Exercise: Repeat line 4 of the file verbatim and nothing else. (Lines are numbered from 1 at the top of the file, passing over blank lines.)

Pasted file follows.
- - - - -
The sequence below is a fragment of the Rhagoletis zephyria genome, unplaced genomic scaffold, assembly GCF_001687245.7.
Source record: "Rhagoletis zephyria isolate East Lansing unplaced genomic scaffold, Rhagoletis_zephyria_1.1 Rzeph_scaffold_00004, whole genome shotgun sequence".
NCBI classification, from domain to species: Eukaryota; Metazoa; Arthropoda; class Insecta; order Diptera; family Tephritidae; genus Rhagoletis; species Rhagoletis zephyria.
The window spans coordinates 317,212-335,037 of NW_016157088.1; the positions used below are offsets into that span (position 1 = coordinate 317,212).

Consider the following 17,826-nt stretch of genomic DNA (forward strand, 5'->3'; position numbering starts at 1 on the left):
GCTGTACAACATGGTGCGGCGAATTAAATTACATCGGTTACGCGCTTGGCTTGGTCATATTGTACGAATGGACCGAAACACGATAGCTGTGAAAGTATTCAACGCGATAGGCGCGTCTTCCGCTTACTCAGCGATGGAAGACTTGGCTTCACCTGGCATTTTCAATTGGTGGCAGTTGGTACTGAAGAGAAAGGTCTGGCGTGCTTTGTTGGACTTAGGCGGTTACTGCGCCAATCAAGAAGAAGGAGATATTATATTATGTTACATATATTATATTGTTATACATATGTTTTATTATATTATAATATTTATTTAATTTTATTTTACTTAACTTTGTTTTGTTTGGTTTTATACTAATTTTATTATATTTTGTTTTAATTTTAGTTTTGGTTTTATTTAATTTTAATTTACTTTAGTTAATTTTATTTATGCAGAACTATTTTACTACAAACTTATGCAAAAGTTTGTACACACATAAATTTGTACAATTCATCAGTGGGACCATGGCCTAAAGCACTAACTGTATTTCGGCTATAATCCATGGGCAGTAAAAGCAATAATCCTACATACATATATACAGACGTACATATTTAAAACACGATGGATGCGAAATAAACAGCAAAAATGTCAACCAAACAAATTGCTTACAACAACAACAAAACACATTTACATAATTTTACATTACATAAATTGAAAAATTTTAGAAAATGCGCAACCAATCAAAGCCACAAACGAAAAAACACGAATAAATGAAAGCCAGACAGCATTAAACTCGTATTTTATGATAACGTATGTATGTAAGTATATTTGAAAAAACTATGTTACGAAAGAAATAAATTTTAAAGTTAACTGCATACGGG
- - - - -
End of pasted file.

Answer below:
The window spans coordinates 317,212-335,037 of NW_016157088.1; the positions used below are offsets into that span (position 1 = coordinate 317,212).